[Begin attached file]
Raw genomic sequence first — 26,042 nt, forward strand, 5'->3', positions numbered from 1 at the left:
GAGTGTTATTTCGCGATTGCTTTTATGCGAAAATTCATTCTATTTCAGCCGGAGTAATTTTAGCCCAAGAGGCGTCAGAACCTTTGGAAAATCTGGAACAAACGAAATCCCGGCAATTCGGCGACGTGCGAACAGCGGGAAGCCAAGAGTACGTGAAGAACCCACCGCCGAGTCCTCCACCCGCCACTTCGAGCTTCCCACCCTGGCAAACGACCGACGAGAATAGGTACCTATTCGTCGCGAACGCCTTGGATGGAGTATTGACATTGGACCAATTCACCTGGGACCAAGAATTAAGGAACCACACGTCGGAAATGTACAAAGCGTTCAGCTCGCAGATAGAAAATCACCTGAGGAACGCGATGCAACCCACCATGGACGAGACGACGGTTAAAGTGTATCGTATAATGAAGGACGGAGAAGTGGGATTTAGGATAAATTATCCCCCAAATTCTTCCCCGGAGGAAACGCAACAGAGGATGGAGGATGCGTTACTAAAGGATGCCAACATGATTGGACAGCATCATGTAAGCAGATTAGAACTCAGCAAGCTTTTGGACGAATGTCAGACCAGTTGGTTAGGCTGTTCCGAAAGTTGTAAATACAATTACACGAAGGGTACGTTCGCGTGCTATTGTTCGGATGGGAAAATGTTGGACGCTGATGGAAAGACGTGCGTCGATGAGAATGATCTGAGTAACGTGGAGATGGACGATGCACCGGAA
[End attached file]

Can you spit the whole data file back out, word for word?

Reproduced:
Raw genomic sequence first — 26,042 nt, forward strand, 5'->3', positions numbered from 1 at the left:
GAGTGTTATTTCGCGATTGCTTTTATGCGAAAATTCATTCTATTTCAGCCGGAGTAATTTTAGCCCAAGAGGCGTCAGAACCTTTGGAAAATCTGGAACAAACGAAATCCCGGCAATTCGGCGACGTGCGAACAGCGGGAAGCCAAGAGTACGTGAAGAACCCACCGCCGAGTCCTCCACCCGCCACTTCGAGCTTCCCACCCTGGCAAACGACCGACGAGAATAGGTACCTATTCGTCGCGAACGCCTTGGATGGAGTATTGACATTGGACCAATTCACCTGGGACCAAGAATTAAGGAACCACACGTCGGAAATGTACAAAGCGTTCAGCTCGCAGATAGAAAATCACCTGAGGAACGCGATGCAACCCACCATGGACGAGACGACGGTTAAAGTGTATCGTATAATGAAGGACGGAGAAGTGGGATTTAGGATAAATTATCCCCCAAATTCTTCCCCGGAGGAAACGCAACAGAGGATGGAGGATGCGTTACTAAAGGATGCCAACATGATTGGACAGCATCATGTAAGCAGATTAGAACTCAGCAAGCTTTTGGACGAATGTCAGACCAGTTGGTTAGGCTGTTCCGAAAGTTGTAAATACAATTACACGAAGGGTACGTTCGCGTGCTATTGTTCGGATGGGAAAATGTTGGACGCTGATGGAAAGACGTGCGTCGATGAGAATGATCTGAGTAACGTGGAGATGGACGATGCACCGGAA